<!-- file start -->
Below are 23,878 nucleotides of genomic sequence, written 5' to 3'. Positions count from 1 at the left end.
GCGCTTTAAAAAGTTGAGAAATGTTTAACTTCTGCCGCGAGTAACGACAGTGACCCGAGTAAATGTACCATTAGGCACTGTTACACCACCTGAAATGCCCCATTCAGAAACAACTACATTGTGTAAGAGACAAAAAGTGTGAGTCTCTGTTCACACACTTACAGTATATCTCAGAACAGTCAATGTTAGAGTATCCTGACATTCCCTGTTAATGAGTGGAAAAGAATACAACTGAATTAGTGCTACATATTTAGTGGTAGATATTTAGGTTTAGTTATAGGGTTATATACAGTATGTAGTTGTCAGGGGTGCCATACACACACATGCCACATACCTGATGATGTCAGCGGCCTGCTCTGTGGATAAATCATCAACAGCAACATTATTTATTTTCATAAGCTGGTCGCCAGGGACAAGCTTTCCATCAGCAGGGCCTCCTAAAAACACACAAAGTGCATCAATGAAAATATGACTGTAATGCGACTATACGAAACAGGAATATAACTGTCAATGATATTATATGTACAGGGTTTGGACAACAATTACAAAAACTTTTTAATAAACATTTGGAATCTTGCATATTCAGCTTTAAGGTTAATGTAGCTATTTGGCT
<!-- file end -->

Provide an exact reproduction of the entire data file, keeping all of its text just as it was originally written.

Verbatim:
Below are 23,878 nucleotides of genomic sequence, written 5' to 3'. Positions count from 1 at the left end.
GCGCTTTAAAAAGTTGAGAAATGTTTAACTTCTGCCGCGAGTAACGACAGTGACCCGAGTAAATGTACCATTAGGCACTGTTACACCACCTGAAATGCCCCATTCAGAAACAACTACATTGTGTAAGAGACAAAAAGTGTGAGTCTCTGTTCACACACTTACAGTATATCTCAGAACAGTCAATGTTAGAGTATCCTGACATTCCCTGTTAATGAGTGGAAAAGAATACAACTGAATTAGTGCTACATATTTAGTGGTAGATATTTAGGTTTAGTTATAGGGTTATATACAGTATGTAGTTGTCAGGGGTGCCATACACACACATGCCACATACCTGATGATGTCAGCGGCCTGCTCTGTGGATAAATCATCAACAGCAACATTATTTATTTTCATAAGCTGGTCGCCAGGGACAAGCTTTCCATCAGCAGGGCCTCCTAAAAACACACAAAGTGCATCAATGAAAATATGACTGTAATGCGACTATACGAAACAGGAATATAACTGTCAATGATATTATATGTACAGGGTTTGGACAACAATTACAAAAACTTTTTAATAAACATTTGGAATCTTGCATATTCAGCTTTAAGGTTAATGTAGCTATTTGGCT